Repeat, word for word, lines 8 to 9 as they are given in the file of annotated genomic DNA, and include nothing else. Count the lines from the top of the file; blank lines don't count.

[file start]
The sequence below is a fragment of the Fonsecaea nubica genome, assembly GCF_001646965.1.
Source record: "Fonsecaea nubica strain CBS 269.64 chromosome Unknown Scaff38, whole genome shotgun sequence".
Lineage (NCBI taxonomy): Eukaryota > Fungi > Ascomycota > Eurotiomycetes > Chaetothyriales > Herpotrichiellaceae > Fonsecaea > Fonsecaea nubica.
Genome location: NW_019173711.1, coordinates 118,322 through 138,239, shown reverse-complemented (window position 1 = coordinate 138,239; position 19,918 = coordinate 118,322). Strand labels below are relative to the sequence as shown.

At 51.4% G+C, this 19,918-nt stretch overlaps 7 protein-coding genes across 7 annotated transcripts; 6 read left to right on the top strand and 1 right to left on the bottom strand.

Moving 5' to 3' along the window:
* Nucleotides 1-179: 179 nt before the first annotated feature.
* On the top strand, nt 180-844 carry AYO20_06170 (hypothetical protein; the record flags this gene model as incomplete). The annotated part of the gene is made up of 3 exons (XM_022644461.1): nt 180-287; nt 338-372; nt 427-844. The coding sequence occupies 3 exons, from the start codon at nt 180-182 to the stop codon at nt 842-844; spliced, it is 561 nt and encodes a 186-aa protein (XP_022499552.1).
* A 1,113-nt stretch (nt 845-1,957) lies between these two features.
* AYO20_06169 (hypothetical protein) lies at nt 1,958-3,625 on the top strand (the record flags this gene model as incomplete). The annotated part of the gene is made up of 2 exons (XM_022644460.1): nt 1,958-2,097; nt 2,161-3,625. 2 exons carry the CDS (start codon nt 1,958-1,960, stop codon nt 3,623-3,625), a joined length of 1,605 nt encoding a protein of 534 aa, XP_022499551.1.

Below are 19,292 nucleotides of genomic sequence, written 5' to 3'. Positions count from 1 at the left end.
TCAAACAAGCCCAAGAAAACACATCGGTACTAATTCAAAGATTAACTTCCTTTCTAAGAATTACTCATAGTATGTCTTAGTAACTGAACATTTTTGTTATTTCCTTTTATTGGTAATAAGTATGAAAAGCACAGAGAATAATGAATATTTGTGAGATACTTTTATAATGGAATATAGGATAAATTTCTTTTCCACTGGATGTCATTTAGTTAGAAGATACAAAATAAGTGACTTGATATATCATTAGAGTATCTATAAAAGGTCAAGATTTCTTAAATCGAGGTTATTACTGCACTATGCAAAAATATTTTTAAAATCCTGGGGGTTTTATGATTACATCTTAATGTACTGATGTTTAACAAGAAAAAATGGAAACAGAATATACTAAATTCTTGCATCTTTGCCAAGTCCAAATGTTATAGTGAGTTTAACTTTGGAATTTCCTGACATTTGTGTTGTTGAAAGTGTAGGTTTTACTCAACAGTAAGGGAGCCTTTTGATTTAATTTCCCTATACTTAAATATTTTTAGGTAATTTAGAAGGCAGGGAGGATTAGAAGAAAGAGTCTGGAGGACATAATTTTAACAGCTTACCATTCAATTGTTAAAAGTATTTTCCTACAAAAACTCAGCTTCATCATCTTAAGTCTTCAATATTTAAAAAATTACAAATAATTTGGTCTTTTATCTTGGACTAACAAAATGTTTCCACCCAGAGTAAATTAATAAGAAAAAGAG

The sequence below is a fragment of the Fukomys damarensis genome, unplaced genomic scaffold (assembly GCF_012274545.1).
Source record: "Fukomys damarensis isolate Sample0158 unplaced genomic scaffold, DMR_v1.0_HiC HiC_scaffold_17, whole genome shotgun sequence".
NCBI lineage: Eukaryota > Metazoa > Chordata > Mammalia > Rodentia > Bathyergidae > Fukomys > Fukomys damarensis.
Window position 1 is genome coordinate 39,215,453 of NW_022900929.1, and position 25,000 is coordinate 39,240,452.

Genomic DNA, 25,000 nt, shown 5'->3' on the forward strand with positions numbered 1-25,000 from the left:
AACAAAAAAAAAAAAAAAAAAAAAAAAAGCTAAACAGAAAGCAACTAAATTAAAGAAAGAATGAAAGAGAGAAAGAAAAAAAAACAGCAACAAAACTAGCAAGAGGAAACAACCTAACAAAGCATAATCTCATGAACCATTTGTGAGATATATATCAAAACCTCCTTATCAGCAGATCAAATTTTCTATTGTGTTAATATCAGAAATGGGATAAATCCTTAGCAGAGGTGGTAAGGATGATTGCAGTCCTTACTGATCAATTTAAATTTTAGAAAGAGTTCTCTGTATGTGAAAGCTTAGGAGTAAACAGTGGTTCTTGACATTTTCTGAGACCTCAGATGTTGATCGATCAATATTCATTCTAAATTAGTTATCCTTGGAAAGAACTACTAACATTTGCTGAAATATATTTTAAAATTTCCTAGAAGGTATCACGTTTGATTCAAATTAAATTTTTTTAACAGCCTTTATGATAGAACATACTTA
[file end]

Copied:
* On the top strand, nt 180-844 carry AYO20_06170 (hypothetical protein; the record flags this gene model as incomplete). The annotated part of the gene is made up of 3 exons (XM_022644461.1): nt 180-287; nt 338-372; nt 427-844. The coding sequence occupies 3 exons, from the start codon at nt 180-182 to the stop codon at nt 842-844; spliced, it is 561 nt and encodes a 186-aa protein (XP_022499552.1).
* A 1,113-nt stretch (nt 845-1,957) lies between these two features.